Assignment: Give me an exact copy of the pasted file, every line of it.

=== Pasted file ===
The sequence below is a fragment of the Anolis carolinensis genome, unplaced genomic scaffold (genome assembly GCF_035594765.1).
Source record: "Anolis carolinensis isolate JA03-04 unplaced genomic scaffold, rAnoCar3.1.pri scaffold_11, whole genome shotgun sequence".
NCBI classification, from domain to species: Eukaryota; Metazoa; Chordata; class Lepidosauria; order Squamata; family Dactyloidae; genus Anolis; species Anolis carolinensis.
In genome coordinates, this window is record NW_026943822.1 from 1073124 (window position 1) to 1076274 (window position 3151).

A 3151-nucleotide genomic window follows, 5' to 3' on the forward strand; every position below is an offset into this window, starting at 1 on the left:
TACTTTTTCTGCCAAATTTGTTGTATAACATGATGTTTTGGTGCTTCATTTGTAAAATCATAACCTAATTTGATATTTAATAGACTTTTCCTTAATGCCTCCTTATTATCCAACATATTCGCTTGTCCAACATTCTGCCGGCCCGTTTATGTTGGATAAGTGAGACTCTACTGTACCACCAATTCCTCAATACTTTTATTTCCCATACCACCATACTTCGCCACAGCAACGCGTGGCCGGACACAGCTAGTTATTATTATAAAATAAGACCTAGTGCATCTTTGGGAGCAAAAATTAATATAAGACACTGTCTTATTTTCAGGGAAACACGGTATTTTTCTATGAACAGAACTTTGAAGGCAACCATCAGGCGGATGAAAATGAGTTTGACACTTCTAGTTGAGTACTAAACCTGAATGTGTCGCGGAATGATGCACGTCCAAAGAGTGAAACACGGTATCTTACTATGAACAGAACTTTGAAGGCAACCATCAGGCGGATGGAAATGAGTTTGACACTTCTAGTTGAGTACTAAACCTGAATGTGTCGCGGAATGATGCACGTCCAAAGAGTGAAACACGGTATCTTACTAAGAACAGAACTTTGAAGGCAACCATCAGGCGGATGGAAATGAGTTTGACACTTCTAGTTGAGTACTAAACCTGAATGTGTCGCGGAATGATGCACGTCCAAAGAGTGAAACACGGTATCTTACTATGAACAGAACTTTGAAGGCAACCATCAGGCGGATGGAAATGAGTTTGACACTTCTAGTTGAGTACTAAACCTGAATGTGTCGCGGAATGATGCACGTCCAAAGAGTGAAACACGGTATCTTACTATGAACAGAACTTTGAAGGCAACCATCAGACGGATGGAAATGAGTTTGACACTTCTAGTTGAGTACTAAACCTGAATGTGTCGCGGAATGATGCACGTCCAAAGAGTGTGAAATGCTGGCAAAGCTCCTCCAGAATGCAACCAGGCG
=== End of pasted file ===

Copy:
The sequence below is a fragment of the Anolis carolinensis genome, unplaced genomic scaffold (genome assembly GCF_035594765.1).
Source record: "Anolis carolinensis isolate JA03-04 unplaced genomic scaffold, rAnoCar3.1.pri scaffold_11, whole genome shotgun sequence".
NCBI classification, from domain to species: Eukaryota; Metazoa; Chordata; class Lepidosauria; order Squamata; family Dactyloidae; genus Anolis; species Anolis carolinensis.
In genome coordinates, this window is record NW_026943822.1 from 1073124 (window position 1) to 1076274 (window position 3151).

A 3151-nucleotide genomic window follows, 5' to 3' on the forward strand; every position below is an offset into this window, starting at 1 on the left:
TACTTTTTCTGCCAAATTTGTTGTATAACATGATGTTTTGGTGCTTCATTTGTAAAATCATAACCTAATTTGATATTTAATAGACTTTTCCTTAATGCCTCCTTATTATCCAACATATTCGCTTGTCCAACATTCTGCCGGCCCGTTTATGTTGGATAAGTGAGACTCTACTGTACCACCAATTCCTCAATACTTTTATTTCCCATACCACCATACTTCGCCACAGCAACGCGTGGCCGGACACAGCTAGTTATTATTATAAAATAAGACCTAGTGCATCTTTGGGAGCAAAAATTAATATAAGACACTGTCTTATTTTCAGGGAAACACGGTATTTTTCTATGAACAGAACTTTGAAGGCAACCATCAGGCGGATGAAAATGAGTTTGACACTTCTAGTTGAGTACTAAACCTGAATGTGTCGCGGAATGATGCACGTCCAAAGAGTGAAACACGGTATCTTACTATGAACAGAACTTTGAAGGCAACCATCAGGCGGATGGAAATGAGTTTGACACTTCTAGTTGAGTACTAAACCTGAATGTGTCGCGGAATGATGCACGTCCAAAGAGTGAAACACGGTATCTTACTAAGAACAGAACTTTGAAGGCAACCATCAGGCGGATGGAAATGAGTTTGACACTTCTAGTTGAGTACTAAACCTGAATGTGTCGCGGAATGATGCACGTCCAAAGAGTGAAACACGGTATCTTACTATGAACAGAACTTTGAAGGCAACCATCAGGCGGATGGAAATGAGTTTGACACTTCTAGTTGAGTACTAAACCTGAATGTGTCGCGGAATGATGCACGTCCAAAGAGTGAAACACGGTATCTTACTATGAACAGAACTTTGAAGGCAACCATCAGACGGATGGAAATGAGTTTGACACTTCTAGTTGAGTACTAAACCTGAATGTGTCGCGGAATGATGCACGTCCAAAGAGTGTGAAATGCTGGCAAAGCTCCTCCAGAATGCAACCAGGCG